A third concession is the halving of the 28-day notice period for the platforms to warn news websites of major changes to their ranking algorithms. These directly impact how news articles are displayed on Facebook’s Newsfeed and Google Search.
It seems the basic idea to “level the playing field” between platforms and news providers remains baked into the revised code, but only time will tell whether it works in practice.
A related objective — to implement a process that sustains public interest journalism — remains equally tricky and may hinge on the revised code’s success.
But many will be pleased the public broadcasters ABC and SBS now fall within the code’s scope, too. Both will be financially compensated for news content along with their commercial rivals.
This may seem like a win, and it may be eventually, but for now it’s unclear how this will actually play out in terms of the government’s ongoing funding of these broadcasters.
Although conjecture at this stage, it may emerge in a forum such as Senate estimates that any compensation payments should be factored into overall funding calculations for the public broadcasters.
The arbitration model
One pivotal feature of the new legislation is it will address the entrenched power of the platforms by introducing a “final offer arbitration” model for price negotiations.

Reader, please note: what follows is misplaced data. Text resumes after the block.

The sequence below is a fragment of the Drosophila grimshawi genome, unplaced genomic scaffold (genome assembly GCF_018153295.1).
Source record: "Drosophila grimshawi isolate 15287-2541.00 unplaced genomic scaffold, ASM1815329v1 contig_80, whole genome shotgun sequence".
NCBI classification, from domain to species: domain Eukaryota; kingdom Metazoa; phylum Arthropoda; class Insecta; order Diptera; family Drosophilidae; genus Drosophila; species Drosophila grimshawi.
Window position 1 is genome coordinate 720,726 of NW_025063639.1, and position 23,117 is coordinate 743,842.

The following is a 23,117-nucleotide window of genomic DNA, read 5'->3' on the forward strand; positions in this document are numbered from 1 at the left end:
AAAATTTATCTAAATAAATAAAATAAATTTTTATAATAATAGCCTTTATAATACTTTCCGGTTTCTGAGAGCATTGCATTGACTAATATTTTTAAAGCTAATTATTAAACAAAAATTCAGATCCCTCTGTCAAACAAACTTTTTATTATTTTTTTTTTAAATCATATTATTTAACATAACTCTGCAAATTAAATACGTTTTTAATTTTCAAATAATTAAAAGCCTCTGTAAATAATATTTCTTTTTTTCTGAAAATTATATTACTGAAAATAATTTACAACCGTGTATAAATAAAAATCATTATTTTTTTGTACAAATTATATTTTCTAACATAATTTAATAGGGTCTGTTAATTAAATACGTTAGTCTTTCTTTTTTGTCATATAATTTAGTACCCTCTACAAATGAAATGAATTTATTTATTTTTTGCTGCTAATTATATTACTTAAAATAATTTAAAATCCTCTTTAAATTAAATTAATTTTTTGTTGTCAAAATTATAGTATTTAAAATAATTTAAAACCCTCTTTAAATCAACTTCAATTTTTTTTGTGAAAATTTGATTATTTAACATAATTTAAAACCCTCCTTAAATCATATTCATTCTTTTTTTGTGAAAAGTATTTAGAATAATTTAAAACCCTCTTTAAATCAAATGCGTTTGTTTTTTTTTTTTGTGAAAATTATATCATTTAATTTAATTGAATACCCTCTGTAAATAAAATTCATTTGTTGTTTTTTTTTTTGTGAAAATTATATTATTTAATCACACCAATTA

This process, overseen by the Australian Communications and Media Authority, will be mandatory when parties are unable to independently reach an agreement. It will likely be central to the new code’s success, or lack thereof.
Curiously, the revised code’s framework encourages deals to be struck outside of it. In these situations, key elements of commercial negotiations between the parties can be “turned off” with mutual agreement.
This appears to be a pragmatic recognition by the ACCC the code will never be able to control the realities of commercial media deal-making, which continue to be struck despite the code’s new bargaining marketplace.
However, where negotiations break down, news media businesses will be able to trigger the code’s provisions for meeting minimum standards.
This will cover advance notice of algorithmic changes and the requirement to engage in good faith bargaining for up to three months, before participating in the mandatory arbitration process.
Smaller news publishers will be able to bargain collectively, or accept “standard” offers from the platforms.
When one party fails to engage